1. The proceedings in this suit were irregular.
2. In the first place, the petition is headed as under Section 10 of the Indian Divorce Act, but the formal prayer is not for dissolution of marriage (Section 10), but for a judicial separation (Section 22). This seems to have escaped the attention of the Court, notwithstanding that, in an application to amend the petition, the petitioner describes her petition as one for dissolution of marriage. Then, the certificate of marriage appears to have been put in evidence for the purpose of an application for leave to sue in forma pauperis. The application for leave to sue in forma pauperis was made after the institution of the suit and the marriage is not disputed. Petitioner and respondent both speak to the fact of the marriage.
3. The respondent speaks to his having exchanged his profession of Christianity for the profession of some other religion and gone through a form of marriage with another woman. The petitioner gave no evidence about this at the trial of the suit, though she speaks to it in evidence given by her on her application to be allowed to sue in forma pauperis.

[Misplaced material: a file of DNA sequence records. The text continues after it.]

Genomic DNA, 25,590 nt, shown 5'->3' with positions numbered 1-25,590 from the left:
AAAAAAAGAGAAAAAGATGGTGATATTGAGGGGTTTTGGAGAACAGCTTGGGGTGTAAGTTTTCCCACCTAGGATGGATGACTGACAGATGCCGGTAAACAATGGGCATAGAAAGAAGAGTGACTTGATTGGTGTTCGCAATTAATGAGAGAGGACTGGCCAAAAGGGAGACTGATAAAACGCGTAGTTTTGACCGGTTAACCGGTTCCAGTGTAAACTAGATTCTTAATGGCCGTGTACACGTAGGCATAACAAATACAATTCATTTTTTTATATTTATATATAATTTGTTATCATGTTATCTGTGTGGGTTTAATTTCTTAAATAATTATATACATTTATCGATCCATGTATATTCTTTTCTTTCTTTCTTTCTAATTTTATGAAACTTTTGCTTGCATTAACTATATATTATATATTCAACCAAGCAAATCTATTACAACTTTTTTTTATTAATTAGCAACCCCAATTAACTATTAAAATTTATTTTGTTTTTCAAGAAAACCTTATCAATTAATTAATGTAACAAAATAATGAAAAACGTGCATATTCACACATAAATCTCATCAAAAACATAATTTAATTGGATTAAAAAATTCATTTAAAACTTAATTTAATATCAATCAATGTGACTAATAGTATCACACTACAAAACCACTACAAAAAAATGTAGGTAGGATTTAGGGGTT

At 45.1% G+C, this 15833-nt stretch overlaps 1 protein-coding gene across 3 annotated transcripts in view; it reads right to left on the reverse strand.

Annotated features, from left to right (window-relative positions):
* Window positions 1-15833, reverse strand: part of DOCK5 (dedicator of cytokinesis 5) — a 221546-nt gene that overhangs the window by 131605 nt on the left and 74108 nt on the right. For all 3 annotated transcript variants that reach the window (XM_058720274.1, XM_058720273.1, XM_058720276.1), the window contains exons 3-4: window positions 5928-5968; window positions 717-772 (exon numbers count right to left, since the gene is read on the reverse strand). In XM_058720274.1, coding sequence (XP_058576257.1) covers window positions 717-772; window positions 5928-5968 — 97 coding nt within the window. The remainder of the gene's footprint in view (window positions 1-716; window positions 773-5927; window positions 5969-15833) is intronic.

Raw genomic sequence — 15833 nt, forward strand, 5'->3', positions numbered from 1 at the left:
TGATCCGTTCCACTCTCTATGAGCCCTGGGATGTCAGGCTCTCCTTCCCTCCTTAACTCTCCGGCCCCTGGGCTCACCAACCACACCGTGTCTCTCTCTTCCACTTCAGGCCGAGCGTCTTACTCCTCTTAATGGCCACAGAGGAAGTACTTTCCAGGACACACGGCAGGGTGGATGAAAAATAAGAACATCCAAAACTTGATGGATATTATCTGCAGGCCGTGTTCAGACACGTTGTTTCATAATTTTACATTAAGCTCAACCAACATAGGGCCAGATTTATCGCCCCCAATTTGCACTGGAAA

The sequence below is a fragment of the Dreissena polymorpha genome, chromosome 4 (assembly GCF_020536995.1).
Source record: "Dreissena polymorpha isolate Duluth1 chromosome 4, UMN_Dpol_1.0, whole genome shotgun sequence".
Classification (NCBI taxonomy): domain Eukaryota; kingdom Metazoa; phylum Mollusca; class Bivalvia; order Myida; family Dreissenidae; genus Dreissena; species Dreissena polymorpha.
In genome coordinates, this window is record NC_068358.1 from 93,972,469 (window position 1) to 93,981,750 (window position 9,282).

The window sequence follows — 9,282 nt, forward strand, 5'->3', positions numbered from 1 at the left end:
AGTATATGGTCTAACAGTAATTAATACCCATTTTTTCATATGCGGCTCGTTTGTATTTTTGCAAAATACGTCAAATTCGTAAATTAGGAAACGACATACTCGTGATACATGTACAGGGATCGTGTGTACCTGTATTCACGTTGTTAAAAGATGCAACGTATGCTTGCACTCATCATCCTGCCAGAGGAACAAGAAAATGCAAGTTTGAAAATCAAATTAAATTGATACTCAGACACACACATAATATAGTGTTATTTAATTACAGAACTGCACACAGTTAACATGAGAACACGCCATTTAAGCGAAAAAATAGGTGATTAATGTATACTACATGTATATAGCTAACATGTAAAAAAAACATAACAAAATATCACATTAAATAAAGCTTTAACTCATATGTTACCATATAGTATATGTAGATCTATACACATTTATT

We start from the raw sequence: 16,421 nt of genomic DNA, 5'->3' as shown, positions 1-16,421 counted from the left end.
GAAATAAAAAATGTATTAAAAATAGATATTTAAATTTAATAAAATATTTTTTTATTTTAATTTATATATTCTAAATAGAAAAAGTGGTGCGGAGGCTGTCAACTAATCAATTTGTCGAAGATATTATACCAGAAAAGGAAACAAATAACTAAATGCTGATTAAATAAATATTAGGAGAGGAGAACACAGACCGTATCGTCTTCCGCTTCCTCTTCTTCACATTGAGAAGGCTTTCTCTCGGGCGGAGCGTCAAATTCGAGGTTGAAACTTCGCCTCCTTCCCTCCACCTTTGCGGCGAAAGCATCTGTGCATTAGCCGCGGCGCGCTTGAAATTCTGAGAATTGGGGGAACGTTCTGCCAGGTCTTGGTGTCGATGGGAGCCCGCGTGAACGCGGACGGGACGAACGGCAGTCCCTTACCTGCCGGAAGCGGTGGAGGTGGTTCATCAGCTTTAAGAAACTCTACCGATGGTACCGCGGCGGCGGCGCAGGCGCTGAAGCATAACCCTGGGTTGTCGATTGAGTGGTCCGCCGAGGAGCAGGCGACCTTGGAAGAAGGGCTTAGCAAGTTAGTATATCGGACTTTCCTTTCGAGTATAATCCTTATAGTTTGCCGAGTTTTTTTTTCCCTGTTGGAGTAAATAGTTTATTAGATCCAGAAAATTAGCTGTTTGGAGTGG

4. Notwithstanding these irregularities which are certainly unsatisfactory, we think we are warrantes in holding that the evidence establishes that the petitioner is entitled to a decree for dissolution of marriage on the ground of the respondent's charge of religion and re-marriage.
5. We confirm the decree.